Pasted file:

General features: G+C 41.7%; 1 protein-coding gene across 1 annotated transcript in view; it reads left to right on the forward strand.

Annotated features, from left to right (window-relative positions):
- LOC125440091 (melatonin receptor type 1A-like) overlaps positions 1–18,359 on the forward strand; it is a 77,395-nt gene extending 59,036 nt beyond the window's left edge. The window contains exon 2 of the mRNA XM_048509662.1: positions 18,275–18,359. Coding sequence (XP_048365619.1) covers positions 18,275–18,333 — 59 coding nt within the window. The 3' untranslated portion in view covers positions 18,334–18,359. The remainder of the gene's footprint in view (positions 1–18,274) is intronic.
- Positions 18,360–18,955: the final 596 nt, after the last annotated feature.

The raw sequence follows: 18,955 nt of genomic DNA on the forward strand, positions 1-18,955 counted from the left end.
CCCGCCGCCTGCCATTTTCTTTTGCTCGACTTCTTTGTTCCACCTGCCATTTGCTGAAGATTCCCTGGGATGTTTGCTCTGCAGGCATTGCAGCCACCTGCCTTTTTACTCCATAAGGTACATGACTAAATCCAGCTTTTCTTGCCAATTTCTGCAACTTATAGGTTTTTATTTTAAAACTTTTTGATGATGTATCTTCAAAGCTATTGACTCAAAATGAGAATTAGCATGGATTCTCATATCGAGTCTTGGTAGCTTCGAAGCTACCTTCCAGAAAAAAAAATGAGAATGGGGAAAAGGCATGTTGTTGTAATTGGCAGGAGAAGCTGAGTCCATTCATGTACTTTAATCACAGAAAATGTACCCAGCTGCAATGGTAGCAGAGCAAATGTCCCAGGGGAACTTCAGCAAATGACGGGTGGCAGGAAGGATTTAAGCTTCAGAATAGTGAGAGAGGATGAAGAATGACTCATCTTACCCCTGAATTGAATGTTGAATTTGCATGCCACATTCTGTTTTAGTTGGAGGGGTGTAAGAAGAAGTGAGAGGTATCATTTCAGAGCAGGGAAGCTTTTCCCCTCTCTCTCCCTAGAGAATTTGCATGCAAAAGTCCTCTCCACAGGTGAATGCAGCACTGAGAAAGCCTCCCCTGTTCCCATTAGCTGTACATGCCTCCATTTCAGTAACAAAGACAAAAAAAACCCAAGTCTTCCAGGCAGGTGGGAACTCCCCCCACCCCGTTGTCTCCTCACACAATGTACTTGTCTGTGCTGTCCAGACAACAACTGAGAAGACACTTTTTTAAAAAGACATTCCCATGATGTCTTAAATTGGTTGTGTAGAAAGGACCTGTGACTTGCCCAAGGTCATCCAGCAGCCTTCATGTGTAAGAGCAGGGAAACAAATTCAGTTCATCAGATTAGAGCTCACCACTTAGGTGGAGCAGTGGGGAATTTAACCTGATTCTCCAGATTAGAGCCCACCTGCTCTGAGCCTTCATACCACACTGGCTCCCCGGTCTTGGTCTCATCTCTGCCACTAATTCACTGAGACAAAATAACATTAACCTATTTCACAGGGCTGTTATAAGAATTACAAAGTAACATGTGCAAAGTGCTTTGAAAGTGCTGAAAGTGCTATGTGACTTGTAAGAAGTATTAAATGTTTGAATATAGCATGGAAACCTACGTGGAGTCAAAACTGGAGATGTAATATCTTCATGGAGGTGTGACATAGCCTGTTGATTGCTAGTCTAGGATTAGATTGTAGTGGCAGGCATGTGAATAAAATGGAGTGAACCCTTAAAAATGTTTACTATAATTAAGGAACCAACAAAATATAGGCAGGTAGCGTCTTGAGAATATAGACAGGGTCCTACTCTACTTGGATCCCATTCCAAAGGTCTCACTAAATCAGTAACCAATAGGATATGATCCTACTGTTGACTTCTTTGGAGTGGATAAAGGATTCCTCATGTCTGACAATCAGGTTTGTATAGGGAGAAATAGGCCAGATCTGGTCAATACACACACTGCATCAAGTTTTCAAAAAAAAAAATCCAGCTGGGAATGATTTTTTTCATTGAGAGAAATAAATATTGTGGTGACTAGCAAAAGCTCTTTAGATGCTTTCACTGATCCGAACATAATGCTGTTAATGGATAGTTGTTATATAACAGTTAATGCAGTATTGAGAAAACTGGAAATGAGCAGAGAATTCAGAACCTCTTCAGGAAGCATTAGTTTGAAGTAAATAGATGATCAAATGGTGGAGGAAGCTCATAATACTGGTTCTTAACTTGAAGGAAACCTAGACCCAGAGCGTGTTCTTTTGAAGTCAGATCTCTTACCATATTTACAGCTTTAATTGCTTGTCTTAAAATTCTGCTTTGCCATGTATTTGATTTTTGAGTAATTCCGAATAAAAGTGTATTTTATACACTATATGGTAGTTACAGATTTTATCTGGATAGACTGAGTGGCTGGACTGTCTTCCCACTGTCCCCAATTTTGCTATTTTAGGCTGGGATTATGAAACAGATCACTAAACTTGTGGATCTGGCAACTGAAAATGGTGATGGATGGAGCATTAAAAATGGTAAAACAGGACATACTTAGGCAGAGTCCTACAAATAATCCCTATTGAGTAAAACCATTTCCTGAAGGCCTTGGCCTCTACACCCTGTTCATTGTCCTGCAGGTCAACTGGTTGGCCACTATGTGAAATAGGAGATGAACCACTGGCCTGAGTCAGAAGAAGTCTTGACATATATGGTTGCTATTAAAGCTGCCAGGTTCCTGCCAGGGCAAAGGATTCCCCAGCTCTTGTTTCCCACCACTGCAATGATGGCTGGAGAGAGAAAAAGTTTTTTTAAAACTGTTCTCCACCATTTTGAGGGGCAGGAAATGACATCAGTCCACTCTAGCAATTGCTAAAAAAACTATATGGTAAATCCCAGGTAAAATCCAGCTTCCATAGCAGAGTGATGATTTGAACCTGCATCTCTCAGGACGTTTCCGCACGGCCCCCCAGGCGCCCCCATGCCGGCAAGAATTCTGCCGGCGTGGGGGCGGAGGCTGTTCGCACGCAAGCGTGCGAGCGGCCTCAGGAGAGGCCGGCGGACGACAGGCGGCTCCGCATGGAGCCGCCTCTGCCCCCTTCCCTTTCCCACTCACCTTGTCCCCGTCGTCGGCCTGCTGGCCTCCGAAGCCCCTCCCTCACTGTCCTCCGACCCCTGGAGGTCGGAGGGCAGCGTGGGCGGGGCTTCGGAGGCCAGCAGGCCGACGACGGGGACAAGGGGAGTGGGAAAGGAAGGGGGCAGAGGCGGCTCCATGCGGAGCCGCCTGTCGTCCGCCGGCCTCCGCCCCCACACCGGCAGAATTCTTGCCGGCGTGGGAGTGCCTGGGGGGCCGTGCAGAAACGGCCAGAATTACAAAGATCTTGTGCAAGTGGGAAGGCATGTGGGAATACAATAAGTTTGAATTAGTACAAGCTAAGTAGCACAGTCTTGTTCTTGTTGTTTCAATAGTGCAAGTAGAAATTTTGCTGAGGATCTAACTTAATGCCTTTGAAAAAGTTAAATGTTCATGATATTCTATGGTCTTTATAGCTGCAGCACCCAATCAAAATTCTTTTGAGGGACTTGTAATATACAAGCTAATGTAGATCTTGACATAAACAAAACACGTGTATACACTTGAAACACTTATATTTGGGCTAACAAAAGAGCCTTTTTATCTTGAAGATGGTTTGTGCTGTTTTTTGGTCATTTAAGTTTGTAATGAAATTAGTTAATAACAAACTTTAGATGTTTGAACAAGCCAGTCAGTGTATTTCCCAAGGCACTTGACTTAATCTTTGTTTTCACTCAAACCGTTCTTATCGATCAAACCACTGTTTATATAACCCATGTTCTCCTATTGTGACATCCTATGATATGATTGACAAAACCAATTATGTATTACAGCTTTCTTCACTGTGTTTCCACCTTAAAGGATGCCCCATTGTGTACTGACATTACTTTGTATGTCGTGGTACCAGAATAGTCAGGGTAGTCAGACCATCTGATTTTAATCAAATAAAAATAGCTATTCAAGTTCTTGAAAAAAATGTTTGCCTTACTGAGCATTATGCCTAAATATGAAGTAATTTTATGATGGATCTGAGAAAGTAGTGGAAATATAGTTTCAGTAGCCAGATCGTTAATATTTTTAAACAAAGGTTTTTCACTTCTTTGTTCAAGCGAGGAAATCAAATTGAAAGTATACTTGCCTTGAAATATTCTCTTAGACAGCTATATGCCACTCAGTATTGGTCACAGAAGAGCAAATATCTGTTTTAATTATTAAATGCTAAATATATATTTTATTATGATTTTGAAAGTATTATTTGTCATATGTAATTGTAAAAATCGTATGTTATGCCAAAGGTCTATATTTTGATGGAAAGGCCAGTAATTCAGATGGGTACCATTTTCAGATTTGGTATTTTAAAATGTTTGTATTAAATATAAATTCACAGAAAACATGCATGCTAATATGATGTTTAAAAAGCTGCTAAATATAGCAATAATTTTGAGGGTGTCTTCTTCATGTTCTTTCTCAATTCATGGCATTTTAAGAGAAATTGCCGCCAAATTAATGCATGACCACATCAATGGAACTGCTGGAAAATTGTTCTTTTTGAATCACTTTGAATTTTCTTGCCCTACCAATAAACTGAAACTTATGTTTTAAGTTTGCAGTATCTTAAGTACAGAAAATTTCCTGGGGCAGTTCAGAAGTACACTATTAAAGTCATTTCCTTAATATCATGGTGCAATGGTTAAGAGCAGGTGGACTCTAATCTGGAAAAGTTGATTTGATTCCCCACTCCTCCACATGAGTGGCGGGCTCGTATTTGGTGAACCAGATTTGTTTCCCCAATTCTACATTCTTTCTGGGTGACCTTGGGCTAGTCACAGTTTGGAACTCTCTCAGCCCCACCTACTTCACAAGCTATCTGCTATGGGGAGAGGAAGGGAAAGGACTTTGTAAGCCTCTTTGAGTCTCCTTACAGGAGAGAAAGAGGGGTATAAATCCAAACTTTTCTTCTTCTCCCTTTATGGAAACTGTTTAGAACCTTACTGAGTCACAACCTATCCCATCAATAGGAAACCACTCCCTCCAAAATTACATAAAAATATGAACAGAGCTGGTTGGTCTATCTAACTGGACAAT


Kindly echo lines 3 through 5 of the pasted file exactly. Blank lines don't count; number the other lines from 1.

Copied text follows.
- LOC125440091 (melatonin receptor type 1A-like) overlaps positions 1–18,359 on the forward strand; it is a 77,395-nt gene extending 59,036 nt beyond the window's left edge. The window contains exon 2 of the mRNA XM_048509662.1: positions 18,275–18,359. Coding sequence (XP_048365619.1) covers positions 18,275–18,333 — 59 coding nt within the window. The 3' untranslated portion in view covers positions 18,334–18,359. The remainder of the gene's footprint in view (positions 1–18,274) is intronic.
- Positions 18,360–18,955: the final 596 nt, after the last annotated feature.

The raw sequence follows: 18,955 nt of genomic DNA on the forward strand, positions 1-18,955 counted from the left end.